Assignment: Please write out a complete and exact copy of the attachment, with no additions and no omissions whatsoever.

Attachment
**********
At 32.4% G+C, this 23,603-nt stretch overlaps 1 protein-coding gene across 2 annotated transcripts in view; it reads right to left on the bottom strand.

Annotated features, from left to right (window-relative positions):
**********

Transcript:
At 32.4% G+C, this 23,603-nt stretch overlaps 1 protein-coding gene across 2 annotated transcripts in view; it reads right to left on the bottom strand.

Annotated features, from left to right (window-relative positions):